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on 21 October 2004
My Father Was A Hero is more than a war story, though the exploits of the little people that together make a nation's history are not always as entertaining as the memories shared in this book. Its real strength, however, is as a study of family. Written with the intimacy of a letter, this book is touching, sometimes funny and is always unabashedly emotional and affectionate. Its characters have their own stories. But the power of this book is that, but for the details, they could be anyone's. Through war, homecoming and the effect of secrets and half-truths passed from generation to generation, it reminds a reader how little we really know of the people we love the most. I read it in a night and thought about it for many more after.
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on 21 August 2010
Moreton gives a drawn out account of extracting family history from his father and grandfather thereby demonstrating one of the difficulties between generations. Much of it has to do with WWII and events at that time and subsequently, made more acute by his family's straitened circumstances. Yet his father rose above them to achieve a successful career. It illustrates well why older people often prefer their past to remain unrevealed and it shows something of men's inhibitions in talking about unhappy events in their earlier lives. It is not an easy read but an instructive one.
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on 15 November 2011
An intruiging story, beautifully written and at times painfully honest, about, amongst so many other things, the challenge of being a worthwhile Dad. Covering a period from the late 1920's to the present day Cole Moreton researches the lives of his grandfather and father and in doing so journeys to and from a sparse upbringing in South London to classic symbols of material accomplishment in leafier Essex.From the particular example of his own family he is able to present a broader picture of life, relationships and the responsibilities of manhood, together with the opportunities for failure and the cost of social mobility, for the two generations before his own. On the way he is able to shed fresh light on life during the blitz and the curse of un-diagnosed mental illness.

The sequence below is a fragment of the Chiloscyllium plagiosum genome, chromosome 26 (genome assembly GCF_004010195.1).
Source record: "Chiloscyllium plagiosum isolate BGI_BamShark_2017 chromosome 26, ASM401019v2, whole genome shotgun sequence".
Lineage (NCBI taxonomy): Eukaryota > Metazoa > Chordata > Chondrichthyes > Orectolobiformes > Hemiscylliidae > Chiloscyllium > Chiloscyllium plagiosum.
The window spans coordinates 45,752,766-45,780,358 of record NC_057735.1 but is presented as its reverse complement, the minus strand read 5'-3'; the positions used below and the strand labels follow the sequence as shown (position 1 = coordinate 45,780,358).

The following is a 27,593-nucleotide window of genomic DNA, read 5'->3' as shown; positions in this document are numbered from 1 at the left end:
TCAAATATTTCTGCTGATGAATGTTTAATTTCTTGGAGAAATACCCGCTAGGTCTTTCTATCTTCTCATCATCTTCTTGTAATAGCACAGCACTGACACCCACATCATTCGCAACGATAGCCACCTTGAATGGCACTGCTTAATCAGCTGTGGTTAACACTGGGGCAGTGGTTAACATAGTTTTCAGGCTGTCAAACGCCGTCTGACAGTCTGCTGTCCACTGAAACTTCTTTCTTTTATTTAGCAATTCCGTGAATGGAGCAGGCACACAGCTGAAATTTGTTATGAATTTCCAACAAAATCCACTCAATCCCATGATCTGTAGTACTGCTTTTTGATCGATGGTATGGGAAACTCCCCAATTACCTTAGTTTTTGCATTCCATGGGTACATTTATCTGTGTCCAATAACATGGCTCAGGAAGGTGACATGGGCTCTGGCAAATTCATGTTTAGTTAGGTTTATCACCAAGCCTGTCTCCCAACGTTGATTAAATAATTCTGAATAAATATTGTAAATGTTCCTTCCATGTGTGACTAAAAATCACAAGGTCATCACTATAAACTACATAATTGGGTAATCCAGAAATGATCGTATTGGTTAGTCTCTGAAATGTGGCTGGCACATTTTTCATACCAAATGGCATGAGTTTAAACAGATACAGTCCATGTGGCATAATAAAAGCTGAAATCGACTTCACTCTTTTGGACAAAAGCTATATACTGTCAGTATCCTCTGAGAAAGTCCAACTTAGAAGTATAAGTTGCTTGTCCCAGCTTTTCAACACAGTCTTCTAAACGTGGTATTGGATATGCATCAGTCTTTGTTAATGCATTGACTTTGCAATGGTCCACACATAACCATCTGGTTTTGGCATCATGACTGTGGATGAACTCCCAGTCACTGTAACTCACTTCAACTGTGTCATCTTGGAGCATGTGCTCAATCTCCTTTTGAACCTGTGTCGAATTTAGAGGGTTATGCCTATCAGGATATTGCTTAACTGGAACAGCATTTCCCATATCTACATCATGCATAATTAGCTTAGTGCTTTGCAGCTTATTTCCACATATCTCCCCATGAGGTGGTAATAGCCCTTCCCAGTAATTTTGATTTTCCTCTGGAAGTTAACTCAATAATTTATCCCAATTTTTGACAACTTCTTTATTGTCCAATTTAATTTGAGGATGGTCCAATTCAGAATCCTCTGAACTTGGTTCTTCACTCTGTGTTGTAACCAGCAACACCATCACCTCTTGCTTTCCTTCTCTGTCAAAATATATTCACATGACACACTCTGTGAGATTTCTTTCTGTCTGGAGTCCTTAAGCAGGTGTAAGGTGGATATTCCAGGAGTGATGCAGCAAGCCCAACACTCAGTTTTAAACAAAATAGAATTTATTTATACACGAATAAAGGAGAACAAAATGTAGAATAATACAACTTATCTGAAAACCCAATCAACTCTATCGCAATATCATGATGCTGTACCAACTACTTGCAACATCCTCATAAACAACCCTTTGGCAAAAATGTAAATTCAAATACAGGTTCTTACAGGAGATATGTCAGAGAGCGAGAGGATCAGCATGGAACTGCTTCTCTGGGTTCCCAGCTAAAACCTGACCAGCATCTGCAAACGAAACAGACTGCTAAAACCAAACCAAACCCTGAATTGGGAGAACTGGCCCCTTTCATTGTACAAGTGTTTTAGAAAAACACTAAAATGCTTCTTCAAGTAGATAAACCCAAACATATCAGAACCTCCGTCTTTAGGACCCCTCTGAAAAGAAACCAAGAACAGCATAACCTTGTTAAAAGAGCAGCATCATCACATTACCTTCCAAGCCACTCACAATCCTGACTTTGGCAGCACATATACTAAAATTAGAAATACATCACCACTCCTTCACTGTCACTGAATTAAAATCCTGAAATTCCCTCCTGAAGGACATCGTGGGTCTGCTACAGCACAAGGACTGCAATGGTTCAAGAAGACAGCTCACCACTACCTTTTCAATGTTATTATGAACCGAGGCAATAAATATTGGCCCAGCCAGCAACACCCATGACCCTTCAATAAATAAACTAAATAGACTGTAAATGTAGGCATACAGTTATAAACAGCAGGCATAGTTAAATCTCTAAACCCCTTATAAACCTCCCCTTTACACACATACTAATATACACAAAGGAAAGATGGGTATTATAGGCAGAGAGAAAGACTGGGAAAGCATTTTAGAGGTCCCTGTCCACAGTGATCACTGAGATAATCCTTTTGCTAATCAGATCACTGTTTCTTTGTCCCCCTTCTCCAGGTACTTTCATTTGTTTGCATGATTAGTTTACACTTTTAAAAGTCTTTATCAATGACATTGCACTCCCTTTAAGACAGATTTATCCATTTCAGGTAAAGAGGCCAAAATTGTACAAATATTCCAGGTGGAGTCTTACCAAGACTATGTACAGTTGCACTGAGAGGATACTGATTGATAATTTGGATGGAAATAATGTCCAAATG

At the beginning, and viewed from the perpective of an impatient and not particularly grateful or understanding child, the book's title seems ironic. As the story unfolds the irony shifts target and eventually gives way to a delightful and moving celebration of true heroism.
Something of a cautionary tale, this book is both an excellent (and occasionally tearful) read, but also a wake-up call to fathers and sons to talk, hear the stories of the past, offer explanations, kick unrealistic perfectionist aspirations into touch, and savour instead imperfect, authentic, work-in-progress love.
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on 16 May 2005
A very moving book.
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